Sister Helen Prejean, a nun in the Congregation of St. Joseph who gained national attention for her book Dead Man Walking, spoke to students and faculty at Duke Divinity School on the effects of the death penalty in America. The events were sponsored by the Certificate in Prison Studies.
Prejean draws extensively on her work with death row inmates in her efforts to ban execution. Her visit to Duke Dec. 1-4 came days after Pope Benedict XVI announced his support for those seeking ending the death penalty around the world.
About 100 students and community members attended a Dec. 1 screening of Dead Man Walking, the 1996 film starring Sean Penn and Susan Sarandon which was adapted from her book. Prejean then answered questions from the audience for another hour.
On Dec. 2, Prejean spoke to students from a class on prison ministry taught by Douglas Campbell, associate professor of New Testament and director of prison studies. She told stories from inmates with whom she has ministered, using each person’s full name in order to recognize their humanity.
Prejean began her prison ministry in 1981 while living in New Orleans. She befriended Patrick Sonnier, a convicted killer of two teenagers who was on death row at Louisiana State Penitentiary in Angola. Through her friendship with Sonnier, she began to challenge the morality behind capital punishment.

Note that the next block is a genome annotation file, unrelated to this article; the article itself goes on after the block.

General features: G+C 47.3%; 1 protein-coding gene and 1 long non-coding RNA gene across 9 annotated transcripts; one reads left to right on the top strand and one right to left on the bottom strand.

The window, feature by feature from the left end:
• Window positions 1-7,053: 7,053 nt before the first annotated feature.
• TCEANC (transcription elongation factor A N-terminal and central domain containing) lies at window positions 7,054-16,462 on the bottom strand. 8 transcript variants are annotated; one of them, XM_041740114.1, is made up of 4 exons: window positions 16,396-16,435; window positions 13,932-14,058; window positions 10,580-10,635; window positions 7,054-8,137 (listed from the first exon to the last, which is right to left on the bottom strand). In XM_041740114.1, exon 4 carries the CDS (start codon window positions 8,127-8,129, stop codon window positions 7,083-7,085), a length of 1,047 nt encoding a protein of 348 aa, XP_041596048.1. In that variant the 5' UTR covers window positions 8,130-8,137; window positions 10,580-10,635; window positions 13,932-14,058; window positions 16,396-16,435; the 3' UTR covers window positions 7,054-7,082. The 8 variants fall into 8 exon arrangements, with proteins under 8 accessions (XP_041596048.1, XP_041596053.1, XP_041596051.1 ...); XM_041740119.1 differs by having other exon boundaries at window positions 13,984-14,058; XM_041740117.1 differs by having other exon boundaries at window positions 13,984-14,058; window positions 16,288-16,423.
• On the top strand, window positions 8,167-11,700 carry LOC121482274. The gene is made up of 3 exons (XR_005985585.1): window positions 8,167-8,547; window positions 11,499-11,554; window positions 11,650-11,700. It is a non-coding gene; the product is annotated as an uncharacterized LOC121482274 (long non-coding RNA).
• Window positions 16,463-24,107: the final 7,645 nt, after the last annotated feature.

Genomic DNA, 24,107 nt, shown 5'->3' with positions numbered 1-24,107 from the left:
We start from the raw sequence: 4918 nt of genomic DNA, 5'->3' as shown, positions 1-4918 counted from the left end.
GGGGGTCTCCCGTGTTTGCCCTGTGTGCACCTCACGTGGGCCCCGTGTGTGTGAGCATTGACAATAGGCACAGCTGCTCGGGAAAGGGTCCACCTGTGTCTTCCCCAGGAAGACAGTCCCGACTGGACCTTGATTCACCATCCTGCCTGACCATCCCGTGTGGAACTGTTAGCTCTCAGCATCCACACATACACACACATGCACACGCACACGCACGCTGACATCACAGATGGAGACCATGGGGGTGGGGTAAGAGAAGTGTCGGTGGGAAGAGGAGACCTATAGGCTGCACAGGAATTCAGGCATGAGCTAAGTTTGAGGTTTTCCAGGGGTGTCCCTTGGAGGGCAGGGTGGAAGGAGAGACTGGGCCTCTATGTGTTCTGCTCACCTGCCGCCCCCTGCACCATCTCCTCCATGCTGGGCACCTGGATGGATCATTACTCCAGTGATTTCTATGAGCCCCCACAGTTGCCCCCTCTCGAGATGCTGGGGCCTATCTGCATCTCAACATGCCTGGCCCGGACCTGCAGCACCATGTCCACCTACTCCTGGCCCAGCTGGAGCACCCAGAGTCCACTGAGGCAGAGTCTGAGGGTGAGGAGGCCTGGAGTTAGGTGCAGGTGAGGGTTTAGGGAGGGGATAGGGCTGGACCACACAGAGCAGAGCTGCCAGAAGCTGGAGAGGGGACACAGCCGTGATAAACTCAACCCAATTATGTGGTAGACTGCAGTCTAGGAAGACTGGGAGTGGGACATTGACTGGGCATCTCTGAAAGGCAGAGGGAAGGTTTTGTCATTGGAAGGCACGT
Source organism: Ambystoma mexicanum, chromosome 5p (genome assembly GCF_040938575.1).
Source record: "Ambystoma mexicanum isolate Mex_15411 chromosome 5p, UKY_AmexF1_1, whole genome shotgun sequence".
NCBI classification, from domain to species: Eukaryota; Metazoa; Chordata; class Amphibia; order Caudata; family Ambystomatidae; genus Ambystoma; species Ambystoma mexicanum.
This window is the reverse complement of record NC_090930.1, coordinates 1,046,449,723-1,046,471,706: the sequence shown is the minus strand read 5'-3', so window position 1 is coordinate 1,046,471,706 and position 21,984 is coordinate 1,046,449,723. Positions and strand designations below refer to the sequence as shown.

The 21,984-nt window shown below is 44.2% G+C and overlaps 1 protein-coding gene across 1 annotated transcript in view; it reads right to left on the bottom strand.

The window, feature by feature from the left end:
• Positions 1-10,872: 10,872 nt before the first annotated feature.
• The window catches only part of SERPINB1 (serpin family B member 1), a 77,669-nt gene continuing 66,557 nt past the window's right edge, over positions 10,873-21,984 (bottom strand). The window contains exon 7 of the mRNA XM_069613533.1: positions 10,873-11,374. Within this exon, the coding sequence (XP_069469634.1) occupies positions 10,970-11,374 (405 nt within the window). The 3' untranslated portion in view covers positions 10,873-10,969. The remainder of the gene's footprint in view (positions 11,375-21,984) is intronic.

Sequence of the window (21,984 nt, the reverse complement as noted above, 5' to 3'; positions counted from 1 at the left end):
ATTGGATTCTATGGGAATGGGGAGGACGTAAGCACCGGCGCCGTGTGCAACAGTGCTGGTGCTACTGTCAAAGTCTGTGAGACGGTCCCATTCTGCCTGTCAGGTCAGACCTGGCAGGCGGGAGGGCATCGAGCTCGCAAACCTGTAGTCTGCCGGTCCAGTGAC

She now devotes herself full time to ministering to those in prison and seeking to abolish the death penalty. When she witnesses an execution, she wants each prisoner to know that someone is there who does not want to see them dead. “Death row is full of experiences of grace,” she said.
Third-year M.Div. student Ian Strickland said that Prejean challenged the death penalty, yet made clear that serious moral issues are involved. “You have to grapple with the tension of these people being children of God who have done horrible things,” he said. “If we forget this tension, we’re offering cheap grace.”
Prejean’s theology that all people have been created by God informs her activism and passion for prison ministry. “It is a privilege to be able to go to a prison,” she said, “and to spend time with the treasures of the gospel—the ones everyone else wants to throw away.”
While at Duke Prejean also participated in a vigil against the death penalty hosted at Trinity United Methodist Church in Durham Dec. 2 and preached at Duke Chapel Dec. 4.